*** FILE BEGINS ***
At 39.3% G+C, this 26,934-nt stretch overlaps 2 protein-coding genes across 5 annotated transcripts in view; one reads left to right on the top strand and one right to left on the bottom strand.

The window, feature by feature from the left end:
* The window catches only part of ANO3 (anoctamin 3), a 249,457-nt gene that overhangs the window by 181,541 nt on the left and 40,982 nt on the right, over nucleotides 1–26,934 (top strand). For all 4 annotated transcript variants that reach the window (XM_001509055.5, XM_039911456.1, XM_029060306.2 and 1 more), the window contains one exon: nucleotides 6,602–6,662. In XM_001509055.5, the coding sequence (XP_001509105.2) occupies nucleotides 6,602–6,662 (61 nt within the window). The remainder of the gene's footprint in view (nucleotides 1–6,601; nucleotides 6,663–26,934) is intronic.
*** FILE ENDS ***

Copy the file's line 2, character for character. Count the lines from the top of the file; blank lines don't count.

The window, feature by feature from the left end: